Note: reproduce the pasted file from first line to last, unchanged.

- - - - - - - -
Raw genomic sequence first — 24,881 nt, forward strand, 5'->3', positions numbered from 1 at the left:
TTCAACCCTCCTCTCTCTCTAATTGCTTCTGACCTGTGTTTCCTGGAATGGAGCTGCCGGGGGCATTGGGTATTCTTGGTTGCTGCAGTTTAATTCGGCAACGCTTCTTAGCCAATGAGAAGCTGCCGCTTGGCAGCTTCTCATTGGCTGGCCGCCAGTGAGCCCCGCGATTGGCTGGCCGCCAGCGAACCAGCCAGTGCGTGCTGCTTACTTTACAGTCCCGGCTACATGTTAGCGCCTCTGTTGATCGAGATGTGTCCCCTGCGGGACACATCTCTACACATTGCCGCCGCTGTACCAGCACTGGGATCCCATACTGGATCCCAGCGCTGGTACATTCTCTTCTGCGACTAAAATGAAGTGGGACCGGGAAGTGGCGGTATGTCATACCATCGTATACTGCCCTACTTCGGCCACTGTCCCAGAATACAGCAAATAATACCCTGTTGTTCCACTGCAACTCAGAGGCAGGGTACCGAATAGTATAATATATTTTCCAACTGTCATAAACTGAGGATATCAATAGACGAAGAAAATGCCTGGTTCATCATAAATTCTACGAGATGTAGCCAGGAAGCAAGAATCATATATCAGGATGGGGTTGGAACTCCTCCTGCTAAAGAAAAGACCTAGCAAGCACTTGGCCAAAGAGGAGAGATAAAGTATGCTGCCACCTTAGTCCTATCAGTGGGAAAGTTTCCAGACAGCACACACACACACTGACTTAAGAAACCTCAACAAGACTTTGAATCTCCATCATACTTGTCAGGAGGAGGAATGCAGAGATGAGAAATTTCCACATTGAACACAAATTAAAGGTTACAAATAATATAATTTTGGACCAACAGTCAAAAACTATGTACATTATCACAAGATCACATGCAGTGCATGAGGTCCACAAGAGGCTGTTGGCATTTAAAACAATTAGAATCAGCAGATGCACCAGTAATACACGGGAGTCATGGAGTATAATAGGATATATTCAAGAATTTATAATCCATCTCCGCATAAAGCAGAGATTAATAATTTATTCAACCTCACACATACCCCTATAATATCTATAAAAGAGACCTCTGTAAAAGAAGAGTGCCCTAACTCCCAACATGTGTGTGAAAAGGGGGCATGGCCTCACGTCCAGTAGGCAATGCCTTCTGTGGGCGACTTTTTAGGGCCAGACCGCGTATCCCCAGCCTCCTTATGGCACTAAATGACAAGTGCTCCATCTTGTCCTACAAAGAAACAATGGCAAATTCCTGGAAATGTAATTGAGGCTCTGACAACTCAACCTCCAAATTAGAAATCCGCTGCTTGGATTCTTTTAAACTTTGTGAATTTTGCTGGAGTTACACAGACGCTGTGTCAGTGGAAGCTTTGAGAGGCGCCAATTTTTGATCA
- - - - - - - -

Raw genomic sequence first — 24,881 nt, forward strand, 5'->3', positions numbered from 1 at the left:
TTCAACCCTCCTCTCTCTCTAATTGCTTCTGACCTGTGTTTCCTGGAATGGAGCTGCCGGGGGCATTGGGTATTCTTGGTTGCTGCAGTTTAATTCGGCAACGCTTCTTAGCCAATGAGAAGCTGCCGCTTGGCAGCTTCTCATTGGCTGGCCGCCAGTGAGCCCCGCGATTGGCTGGCCGCCAGCGAACCAGCCAGTGCGTGCTGCTTACTTTACAGTCCCGGCTACATGTTAGCGCCTCTGTTGATCGAGATGTGTCCCCTGCGGGACACATCTCTACACATTGCCGCCGCTGTACCAGCACTGGGATCCCATACTGGATCCCAGCGCTGGTACATTCTCTTCTGCGACTAAAATGAAGTGGGACCGGGAAGTGGCGGTATGTCATACCATCGTATACTGCCCTACTTCGGCCACTGTCCCAGAATACAGCAAATAATACCCTGTTGTTCCACTGCAACTCAGAGGCAGGGTACCGAATAGTATAATATATTTTCCAACTGTCATAAACTGAGGATATCAATAGACGAAGAAAATGCCTGGTTCATCATAAATTCTACGAGATGTAGCCAGGAAGCAAGAATCATATATCAGGATGGGGTTGGAACTCCTCCTGCTAAAGAAAAGACCTAGCAAGCACTTGGCCAAAGAGGAGAGATAAAGTATGCTGCCACCTTAGTCCTATCAGTGGGAAAGTTTCCAGACAGCACACACACACACTGACTTAAGAAACCTCAACAAGACTTTGAATCTCCATCATACTTGTCAGGAGGAGGAATGCAGAGATGAGAAATTTCCACATTGAACACAAATTAAAGGTTACAAATAATATAATTTTGGACCAACAGTCAAAAACTATGTACATTATCACAAGATCACATGCAGTGCATGAGGTCCACAAGAGGCTGTTGGCATTTAAAACAATTAGAATCAGCAGATGCACCAGTAATACACGGGAGTCATGGAGTATAATAGGATATATTCAAGAATTTATAATCCATCTCCGCATAAAGCAGAGATTAATAATTTATTCAACCTCACACATACCCCTATAATATCTATAAAAGAGACCTCTGTAAAAGAAGAGTGCCCTAACTCCCAACATGTGTGTGAAAAGGGGGCATGGCCTCACGTCCAGTAGGCAATGCCTTCTGTGGGCGACTTTTTAGGGCCAGACCGCGTATCCCCAGCCTCCTTATGGCACTAAATGACAAGTGCTCCATCTTGTCCTACAAAGAAACAATGGCAAATTCCTGGAAATGTAATTGAGGCTCTGACAACTCAACCTCCAAATTAGAAATCCGCTGCTTGGATTCTTTTAAACTTTGTGAATTTTGCTGGAGTTACACAGACGCTGTGTCAGTGGAAGCTTTGAGAGGCGCCAATTTTTGATCA